We may not have flying cars yet, but the healthcare industry is utilising autonomous drones for transporting healthcare supplies. This week, pharmacies and hospitals on Japan’s remote Goto Islands began using Zipline drones.
Zipline is based in San Francisco, USA and was founded in 2014, with the mission to create a logistics system that would ‘serve all humans equally’. With airborne transport, queues can be jumped, time can be cut and lives can be saved.
Drone delivery of healthcare supplies is a supply chain solution
Zipline has partnered with Toyota Tsusho, a group company Toyota Motor Corp, who will lead the drone delivery service on the Goto Islands. The company has built a base for drone arrival and departure which opened this week.
But this is not Zipline’s first overseas endeavour. The company started working in the land-locked nation of Rwanda in 2016. Healthcare workers wanted a better solution for blood transfusion, which was a long and complicated process.
Rwanda’s government saw the potential of drones in healthcare and signed up with Zipline. The autonomous drones transport blood from a distribution hub and parachute it down, inside an insulated cardboard box, to the facility caring for the patient. Zipline has two drone hubs in Rwanda and they complete up to 500 deliveries each day.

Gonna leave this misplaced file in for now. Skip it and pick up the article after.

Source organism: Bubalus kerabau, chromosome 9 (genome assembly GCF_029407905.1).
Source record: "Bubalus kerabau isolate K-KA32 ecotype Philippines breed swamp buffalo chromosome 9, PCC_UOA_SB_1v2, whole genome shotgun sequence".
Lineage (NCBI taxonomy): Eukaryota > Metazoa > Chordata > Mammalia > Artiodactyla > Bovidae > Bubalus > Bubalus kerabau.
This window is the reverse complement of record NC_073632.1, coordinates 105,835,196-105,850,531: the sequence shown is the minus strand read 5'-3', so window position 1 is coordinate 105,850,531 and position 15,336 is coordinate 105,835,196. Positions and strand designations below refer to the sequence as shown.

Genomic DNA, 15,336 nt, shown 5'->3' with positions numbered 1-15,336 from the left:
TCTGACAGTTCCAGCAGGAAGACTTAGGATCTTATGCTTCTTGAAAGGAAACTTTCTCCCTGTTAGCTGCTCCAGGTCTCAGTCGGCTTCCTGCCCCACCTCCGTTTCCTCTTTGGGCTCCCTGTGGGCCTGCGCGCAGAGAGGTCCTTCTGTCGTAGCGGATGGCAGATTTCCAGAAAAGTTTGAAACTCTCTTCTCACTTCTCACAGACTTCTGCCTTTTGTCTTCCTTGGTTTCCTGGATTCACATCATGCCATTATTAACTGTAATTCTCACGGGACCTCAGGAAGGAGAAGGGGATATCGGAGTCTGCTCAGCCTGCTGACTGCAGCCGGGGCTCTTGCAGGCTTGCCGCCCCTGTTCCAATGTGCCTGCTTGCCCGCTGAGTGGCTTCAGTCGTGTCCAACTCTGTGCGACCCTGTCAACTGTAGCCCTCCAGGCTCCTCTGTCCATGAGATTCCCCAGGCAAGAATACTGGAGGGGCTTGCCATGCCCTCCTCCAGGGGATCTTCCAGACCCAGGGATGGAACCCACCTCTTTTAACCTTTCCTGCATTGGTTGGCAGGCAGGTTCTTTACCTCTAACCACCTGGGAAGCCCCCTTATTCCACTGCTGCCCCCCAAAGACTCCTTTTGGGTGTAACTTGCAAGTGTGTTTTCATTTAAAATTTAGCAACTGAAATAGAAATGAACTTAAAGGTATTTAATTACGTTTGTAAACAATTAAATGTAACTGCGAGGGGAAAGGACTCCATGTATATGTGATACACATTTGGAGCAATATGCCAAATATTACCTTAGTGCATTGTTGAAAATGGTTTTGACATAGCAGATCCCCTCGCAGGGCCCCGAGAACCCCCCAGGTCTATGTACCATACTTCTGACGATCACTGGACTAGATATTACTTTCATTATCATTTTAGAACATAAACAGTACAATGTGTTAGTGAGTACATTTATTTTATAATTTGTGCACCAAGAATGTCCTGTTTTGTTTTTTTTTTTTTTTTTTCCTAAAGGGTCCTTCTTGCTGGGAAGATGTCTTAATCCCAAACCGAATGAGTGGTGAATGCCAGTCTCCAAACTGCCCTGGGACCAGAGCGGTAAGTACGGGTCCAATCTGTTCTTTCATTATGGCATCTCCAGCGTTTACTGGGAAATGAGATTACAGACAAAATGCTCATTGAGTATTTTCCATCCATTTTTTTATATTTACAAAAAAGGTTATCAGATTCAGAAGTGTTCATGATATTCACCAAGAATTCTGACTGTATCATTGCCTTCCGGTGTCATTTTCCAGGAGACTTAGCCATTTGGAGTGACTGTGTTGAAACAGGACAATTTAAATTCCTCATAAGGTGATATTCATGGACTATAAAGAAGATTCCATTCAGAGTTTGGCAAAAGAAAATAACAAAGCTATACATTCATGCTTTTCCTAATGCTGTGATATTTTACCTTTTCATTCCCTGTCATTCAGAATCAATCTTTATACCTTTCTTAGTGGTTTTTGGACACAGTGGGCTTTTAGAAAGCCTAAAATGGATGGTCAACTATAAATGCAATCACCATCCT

Drone technology can transform the healthcare industry
With drones, the healthcare industry can be developed in many areas.
“You can totally transform the way that you react to pandemics, treat patients and do things like home health care delivery,” said Keller Rinaudo, Zipline’s Chief Executive.
In Rwanda, the team is proud to be a part of a company that is truly out to serve all humans equally.
“It's exciting for us,” says Israel Bimpe, the director of Zipline’s Africa Go-To-Market division in Rwanda.
Next, the team is ready to develop their technology even further.